October 21, 2019

Got Mold? (A Guest Post by Elizabeth Cote from Schaefer Inspection)

Perhaps mold is a concern because you are purchasing a home and your inspection is soon, or maybe you suspect the presence of mold in your current home. Mold spores are present everywhere we live and breathe.  Mold spores enter our homes through open windows, our shoes from outside, or items we bring inside. It is likely that most homes will test positive for mold spores in the air. The real concern should be mold that is growing in homes due to moisture that is not well-controlled. Should you test for mold? Consider your reason to test. Are there health, allergy, or respiratory issues that are creating concern? Some people will react to mold in their environment and others will not. The Connecticut Department of Public Health does not strongly recommend testing the air or contaminated surfaces to find out how much or what kind of mold is present. All reliable sources recommend cleaning and removal, after stemming the source of moisture. There are inconclusive findings from air testing in most home and work place environments:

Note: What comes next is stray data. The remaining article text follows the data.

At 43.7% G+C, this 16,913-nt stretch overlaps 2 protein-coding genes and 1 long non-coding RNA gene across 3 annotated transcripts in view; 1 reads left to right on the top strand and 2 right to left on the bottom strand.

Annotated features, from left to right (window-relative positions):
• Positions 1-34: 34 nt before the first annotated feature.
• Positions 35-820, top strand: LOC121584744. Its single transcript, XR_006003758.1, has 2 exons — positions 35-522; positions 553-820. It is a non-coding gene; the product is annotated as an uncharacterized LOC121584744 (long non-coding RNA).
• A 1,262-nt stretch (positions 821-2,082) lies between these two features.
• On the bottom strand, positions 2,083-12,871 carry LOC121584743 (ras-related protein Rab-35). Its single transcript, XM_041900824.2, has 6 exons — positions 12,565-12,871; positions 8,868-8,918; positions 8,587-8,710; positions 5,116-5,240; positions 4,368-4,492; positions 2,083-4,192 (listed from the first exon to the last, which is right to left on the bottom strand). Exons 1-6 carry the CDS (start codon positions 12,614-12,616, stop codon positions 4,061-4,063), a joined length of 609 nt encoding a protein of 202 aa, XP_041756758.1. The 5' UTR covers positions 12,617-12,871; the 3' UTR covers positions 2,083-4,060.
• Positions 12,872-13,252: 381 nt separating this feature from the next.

• Mold is everywhere– if you test the air, you will find some mold.
  • There are no standards for “acceptable levels” of mold in indoor environments, because different types of mold vary in ability to produce allergy or illness, and, people vary in individual susceptibility/resistance.
  • There is poor correlation between airborne concentrations of mold and health outcomes.
  • Knowing air test results will not change the abatement outcome – controlling moisture and removal of the moldy source is still the recommended course of action.

The most important tests are the eyeball and nose tests – can you see or smell mold or mildew, and/or, do you see evidence of water damage? If you can see or smell fungal growth, the next step is to identify the source and then remove it, using appropriate methods. If you smell a musty odor but cannot see visible growth, mold may be hidden behind wallpaper, paint, inside of wall cavities, etc. If necessary contact a local professional to discuss and price abatement. It is always important to get several opinions and prices. Schaefer Inspection Service has a list of mold abatement contacts and we can help connect you with a specialist.

The good news is you can take some simple and easy steps to prevent mold in your home. These include:

  • When water leaks occur, act quickly!
  • Remove wet carpet or furniture that cannot be dried within 24 – 48 hours.
  • Do not install carpet in areas of water usage such as bathrooms, kitchens, and basements.
  • If you see condensation or moisture collecting on windows, walls or pipes, act fast to dry the wet surface and reduce the moisture or water source.
  • Use air conditioners or dehumidifiers to keep humidity low.
  • Use a bathroom exhaust fan or open a window when showering.
  • Dry shower walls after use.